**4:** **Infinite- versus Finite-Horizon DP**

The Rust bus model assumes that Zurcher will live forever, whereas his horizon was certainly finite. Therefore, the infinite-horizon assumption is a misspecification. Does that matter? Also, Rust has claimed that the discount factor is difficult to estimate even though it is a very important parameter.

A paper by Mueller and Reich has addressed both questions. They show that the discount rate likely exceeds 1. Contrary to standard beliefs in economics, this does not make solving the DP problem difficult. They use methods from the 1970’s to solve DP problems with arbitrary discount factors as part of an MPEC estimation approach. This is made easy by the use of homotopy solution methods. Furthermore, they show that while assuming an infinite horizon is wrong, it has little impact on the estimates because the DP solution is the limit of finite-horizon DP specifications.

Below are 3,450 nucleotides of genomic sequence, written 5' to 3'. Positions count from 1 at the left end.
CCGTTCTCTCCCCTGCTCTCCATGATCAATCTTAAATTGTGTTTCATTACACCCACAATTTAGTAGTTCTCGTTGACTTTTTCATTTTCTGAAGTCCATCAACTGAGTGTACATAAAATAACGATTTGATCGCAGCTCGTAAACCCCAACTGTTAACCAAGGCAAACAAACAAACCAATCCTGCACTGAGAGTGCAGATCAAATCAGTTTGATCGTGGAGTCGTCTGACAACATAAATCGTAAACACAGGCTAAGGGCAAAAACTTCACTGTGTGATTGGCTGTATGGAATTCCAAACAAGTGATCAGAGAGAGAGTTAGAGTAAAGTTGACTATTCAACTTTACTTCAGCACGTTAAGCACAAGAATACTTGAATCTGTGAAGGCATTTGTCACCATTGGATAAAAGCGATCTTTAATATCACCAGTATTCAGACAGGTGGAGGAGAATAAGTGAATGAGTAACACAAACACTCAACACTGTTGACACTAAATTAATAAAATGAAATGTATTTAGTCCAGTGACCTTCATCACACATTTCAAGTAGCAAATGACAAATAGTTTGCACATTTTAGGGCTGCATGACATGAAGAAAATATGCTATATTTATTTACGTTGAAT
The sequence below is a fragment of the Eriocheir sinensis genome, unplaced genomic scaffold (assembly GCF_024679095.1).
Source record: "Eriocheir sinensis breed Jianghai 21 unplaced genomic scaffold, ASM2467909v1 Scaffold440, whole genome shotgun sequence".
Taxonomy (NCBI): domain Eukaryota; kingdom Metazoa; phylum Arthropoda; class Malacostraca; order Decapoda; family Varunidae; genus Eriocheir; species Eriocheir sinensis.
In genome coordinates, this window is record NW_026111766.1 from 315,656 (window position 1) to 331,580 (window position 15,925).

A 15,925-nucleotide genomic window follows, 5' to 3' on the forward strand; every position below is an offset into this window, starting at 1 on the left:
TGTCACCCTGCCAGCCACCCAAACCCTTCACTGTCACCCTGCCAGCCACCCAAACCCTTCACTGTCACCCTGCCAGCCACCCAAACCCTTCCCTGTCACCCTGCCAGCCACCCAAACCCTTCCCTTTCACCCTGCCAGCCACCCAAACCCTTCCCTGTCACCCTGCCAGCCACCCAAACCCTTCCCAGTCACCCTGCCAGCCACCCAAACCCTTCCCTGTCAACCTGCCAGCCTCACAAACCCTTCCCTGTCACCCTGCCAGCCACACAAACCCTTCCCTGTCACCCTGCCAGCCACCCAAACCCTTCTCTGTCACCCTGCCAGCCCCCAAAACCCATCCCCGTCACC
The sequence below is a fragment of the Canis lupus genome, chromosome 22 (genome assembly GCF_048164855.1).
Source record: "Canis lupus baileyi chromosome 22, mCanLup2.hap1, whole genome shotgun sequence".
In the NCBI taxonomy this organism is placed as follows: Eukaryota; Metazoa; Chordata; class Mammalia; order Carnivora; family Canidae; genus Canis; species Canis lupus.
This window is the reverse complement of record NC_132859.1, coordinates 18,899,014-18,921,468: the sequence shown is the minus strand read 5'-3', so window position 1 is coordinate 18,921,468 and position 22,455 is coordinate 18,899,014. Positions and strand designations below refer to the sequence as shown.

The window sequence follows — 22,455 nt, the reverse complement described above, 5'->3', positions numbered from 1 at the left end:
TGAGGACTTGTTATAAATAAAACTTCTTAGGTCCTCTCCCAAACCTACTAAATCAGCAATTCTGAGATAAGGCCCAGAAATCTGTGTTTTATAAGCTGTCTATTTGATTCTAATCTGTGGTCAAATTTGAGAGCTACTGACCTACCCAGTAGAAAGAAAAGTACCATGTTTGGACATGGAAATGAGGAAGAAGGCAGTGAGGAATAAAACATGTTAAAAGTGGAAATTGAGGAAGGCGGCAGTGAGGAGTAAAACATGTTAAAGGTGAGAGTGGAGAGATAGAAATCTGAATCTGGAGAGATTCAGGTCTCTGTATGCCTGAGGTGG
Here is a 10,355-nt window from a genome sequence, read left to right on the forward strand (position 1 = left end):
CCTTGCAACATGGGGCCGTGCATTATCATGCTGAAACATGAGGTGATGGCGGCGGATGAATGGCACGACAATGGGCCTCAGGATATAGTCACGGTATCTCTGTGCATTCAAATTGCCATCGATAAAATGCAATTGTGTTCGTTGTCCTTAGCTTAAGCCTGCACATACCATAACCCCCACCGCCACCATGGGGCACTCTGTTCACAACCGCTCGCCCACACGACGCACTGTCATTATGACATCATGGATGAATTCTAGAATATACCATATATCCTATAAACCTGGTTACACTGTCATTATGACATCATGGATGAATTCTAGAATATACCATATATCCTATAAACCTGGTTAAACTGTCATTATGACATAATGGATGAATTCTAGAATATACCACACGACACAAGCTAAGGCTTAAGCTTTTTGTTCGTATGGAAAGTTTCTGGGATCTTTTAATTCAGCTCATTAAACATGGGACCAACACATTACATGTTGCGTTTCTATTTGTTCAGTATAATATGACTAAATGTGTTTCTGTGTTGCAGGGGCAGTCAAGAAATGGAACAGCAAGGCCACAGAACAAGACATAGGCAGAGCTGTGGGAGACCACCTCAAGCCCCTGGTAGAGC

They also show that there is a break in the estimated (real) discount factor at the same time that Volcker took over monetary policy and drove inflation down and increased real interest rates.

**5: Static games**

We begin with a simple example of using MPEC to estimate a dynamic game. Che-Lin Su examined different methods for estimating static games:

Estimating discrete-choice games of incomplete information: Simple static examples by Che-Lin Su

**Office Hours:**

I will also be available for office visits. I ask that you first send me something written that describes the computational aspects of what you are working on or want to work on. Do not assume that I have read the papers related to your research. You should be able to explain the mathematical and computational structure of your problems in a way that I can understand without knowing published economic papers (which are often poorly written).

Basically, the part of your research I can help with is the computational methods you use. Feel free to send me your writeup NOW so that I will be acquainted with your work when we meet.

Looking forward to seeing you soon.